The amount of sleep that one needs in hours varies by age, medical condition, and genetics. Believe it or not, as we get older we typically need less sleep. There are helpful charts available on the internet to describe these averages. You should not assume you’re getting insufficient sleep because you’re sleeping hours less than you did years ago. On the other hand, it’s important to be aware that those of us getting a couple of hours too little sleep every night will lose awareness that our cognitive performance drops, usually about 1 ½ weeks into this chronic sleep deprivation. This is in contrast to blatantly sleep-deprived individuals, who experience that cognitive performance drop very soon.
Abrupt or unusual changes to our sleep quantity can give us information about our physical or emotional health. Many with epilepsy know that if they have seizures at night, they may awaken and then have trouble sleeping for one or more nights afterwards. Also, when individuals with Major Depression slip into an active episode of depression, they may begin to awaken unusually early in the morning, such as 3 or 4 am when they typically sleep until 7. Similarly, individuals who are becoming hypomanic or manic (as experienced with bipolar disorder and similar illnesses), may begin to need less and less sleep over the period of days or weeks. This is typically a dramatic shift, with a change measured in hours less sleep. Using a sleep tracking device such as a watch can help you or your loved ones monitor sleep patterns.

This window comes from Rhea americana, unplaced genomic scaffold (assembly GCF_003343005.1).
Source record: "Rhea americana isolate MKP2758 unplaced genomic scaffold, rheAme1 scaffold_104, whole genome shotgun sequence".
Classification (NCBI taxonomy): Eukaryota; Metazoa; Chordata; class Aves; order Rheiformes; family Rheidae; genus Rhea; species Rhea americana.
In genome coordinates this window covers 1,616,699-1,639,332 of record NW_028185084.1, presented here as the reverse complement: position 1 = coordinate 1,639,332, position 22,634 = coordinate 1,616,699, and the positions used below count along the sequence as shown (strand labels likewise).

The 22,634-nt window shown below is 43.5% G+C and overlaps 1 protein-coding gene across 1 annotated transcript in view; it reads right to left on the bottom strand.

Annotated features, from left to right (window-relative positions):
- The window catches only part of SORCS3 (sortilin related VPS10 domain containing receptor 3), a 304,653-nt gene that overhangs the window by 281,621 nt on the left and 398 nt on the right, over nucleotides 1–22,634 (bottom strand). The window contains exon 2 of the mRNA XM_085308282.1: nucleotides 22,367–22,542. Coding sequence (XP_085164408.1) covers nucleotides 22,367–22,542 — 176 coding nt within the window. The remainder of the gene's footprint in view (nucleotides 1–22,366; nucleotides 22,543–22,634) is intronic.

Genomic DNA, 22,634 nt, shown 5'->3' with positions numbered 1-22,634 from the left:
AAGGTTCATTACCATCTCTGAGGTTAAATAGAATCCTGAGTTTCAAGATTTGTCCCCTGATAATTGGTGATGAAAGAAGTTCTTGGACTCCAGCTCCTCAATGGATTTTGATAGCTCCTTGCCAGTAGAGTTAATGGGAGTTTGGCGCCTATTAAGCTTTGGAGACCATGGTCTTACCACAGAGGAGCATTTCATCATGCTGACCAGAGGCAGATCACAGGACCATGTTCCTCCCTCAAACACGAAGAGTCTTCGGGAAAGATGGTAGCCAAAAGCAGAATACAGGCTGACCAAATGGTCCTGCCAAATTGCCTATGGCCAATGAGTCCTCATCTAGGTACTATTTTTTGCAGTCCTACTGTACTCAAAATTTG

How can we get better sleep?